Apologies for the horrible title. I spent 10 minutes trying to explain this in one sentence and failed.
Although the application prompting this question is in Java (Android), I think it's pretty general and applicable to any language. Psuedo-code (or just plain English) replies are welcome. I wasn't sure if I should just tag all the common languages, but that seemed a little spammy.
My actual requirement is a little less simply structured than some of the examples that follow, but I'll try to present the idea simply and clearly.
Say I've got 5 "image levels", each level is double the size of the previous level:
- level 1 = 100px square
- level 2 = 200px square
- level 3 = 400px square
- level 4 = 800px square
- level 5 = 1600px square
These image levels all show the same thing but with varying degree of detail (the smallest image shows only major features; the largest image shows fine detail).
Assume we never want to scale an image larger to avoid distortion, and should only perform transforms on an image that make it smaller, the goal being to use the largest appropriate image with the least amount of scaling.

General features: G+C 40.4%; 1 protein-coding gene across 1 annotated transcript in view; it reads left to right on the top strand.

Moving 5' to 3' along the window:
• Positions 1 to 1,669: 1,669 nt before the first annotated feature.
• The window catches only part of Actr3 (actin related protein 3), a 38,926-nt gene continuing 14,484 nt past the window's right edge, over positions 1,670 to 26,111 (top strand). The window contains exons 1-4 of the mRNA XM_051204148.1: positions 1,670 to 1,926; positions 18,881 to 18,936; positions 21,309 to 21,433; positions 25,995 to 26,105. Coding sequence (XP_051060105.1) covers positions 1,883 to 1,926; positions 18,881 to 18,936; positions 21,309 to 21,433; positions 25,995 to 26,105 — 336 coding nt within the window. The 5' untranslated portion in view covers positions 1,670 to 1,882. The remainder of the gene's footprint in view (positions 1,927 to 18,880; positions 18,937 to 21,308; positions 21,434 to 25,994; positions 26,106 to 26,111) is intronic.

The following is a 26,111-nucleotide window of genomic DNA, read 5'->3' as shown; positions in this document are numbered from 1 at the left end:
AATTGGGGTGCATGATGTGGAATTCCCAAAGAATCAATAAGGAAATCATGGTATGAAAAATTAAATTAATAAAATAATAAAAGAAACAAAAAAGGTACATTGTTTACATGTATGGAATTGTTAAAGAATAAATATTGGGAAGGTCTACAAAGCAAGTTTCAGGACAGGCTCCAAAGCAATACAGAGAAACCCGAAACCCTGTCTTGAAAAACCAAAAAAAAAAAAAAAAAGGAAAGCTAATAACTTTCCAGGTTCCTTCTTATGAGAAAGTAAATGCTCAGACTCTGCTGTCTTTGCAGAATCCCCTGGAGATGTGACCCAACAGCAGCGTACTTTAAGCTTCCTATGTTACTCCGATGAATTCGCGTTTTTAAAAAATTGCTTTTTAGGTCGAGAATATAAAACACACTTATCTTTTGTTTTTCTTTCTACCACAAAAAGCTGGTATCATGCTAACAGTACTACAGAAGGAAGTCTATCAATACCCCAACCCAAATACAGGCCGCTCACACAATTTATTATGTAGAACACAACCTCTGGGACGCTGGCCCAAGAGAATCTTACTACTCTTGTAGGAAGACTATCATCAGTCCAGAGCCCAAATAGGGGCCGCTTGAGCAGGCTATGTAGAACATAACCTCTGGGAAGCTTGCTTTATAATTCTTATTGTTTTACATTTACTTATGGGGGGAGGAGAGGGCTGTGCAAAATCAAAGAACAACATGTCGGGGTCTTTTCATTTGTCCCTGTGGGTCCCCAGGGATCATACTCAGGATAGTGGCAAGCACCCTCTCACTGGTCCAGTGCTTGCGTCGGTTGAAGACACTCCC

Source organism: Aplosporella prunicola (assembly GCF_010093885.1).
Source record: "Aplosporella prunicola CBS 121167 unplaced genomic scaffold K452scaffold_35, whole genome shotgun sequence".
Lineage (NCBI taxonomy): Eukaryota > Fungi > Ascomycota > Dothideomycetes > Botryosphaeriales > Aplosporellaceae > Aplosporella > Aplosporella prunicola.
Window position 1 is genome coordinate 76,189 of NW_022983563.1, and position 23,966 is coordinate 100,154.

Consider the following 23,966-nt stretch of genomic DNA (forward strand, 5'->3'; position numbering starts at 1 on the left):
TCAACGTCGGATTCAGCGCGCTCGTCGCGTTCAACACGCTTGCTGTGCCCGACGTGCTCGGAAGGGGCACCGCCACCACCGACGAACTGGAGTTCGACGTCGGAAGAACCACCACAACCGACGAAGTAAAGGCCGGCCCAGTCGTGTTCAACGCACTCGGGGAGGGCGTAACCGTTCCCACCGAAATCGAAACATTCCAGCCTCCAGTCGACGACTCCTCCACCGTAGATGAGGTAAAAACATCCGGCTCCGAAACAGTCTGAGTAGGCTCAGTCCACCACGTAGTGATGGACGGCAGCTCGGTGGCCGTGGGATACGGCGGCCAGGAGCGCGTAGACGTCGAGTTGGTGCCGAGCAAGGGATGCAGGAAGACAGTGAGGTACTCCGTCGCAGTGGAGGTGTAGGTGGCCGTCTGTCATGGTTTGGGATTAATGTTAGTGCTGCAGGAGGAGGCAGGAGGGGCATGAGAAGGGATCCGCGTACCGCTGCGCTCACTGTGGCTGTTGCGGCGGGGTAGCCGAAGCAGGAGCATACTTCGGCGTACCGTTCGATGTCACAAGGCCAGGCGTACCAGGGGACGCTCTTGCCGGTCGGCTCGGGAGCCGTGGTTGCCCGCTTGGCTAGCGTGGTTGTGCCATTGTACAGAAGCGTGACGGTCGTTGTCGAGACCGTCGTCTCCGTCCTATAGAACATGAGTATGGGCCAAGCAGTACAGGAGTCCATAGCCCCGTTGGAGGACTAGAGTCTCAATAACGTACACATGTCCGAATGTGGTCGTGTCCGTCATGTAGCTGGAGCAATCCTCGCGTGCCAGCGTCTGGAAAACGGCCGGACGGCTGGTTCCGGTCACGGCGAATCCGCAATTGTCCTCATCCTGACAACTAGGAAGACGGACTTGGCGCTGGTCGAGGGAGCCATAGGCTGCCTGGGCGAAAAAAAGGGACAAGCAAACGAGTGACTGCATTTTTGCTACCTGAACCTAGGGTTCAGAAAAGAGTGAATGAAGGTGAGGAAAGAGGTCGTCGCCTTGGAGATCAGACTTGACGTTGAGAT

Say a user is on level 3 (400px) and performs a scale operation to 1.8. The new size would be (1.8 * 400 = 720), which means I should show level 4 (800px), scaled to 0.9 (800 * 0.9 = 720).
Another example - a user is on level 2 and scales to 5.2. Size would be (5.2 * 200 = 1040). So show level 5, scaled to 0.65 (1600 * 0.65 = 1040).
Knowing the sizes of the levels, the logic is pretty simple.
- Take the size of the current level, multiply it by the user scale. Call this
- Find the lowest level whose size is larger than that number. Call this
newSizeby the size of the
targetLevel. This is the relative scale.
Now let's say I don't actually know the actual sizes of the images, and there's no way to get to them, and perhaps they're not really exactly the size they should be (although they will always respresent double the previous level), and there might be any number of levels.
Using just the current level, and the user-defined scale value, what math or logic is involved in getting back the appropriate destination level and it's relative (new) scale?
- User on Level 5 scales to 0.2. New Level should be 3, new scale should be 0.8
- User on Level 1 scales to 3.6. New Level should be 3, new scale should be 0.9
- User on Level 1 scales to 5.0. New level should be 4, new scale should be 0.625
- User on Level 2 scales to 5.0. New level should be 5, new scale should be 0.625
- User on Level 3 scales to 3.0. New level should be 5, new scale should be 0.75
- User on Level 4 scales to 0.3. New level should be 3, new scale should be 0.6
- User on Level 4 scales to 1.6. New level should be 5, new scale should be 0.8
- User on Level 4 scales to 0.6. New level should be 4, new scale should be 0.6 
 probably obvious, but anything less than 1 but greater than 0.5 would stay the same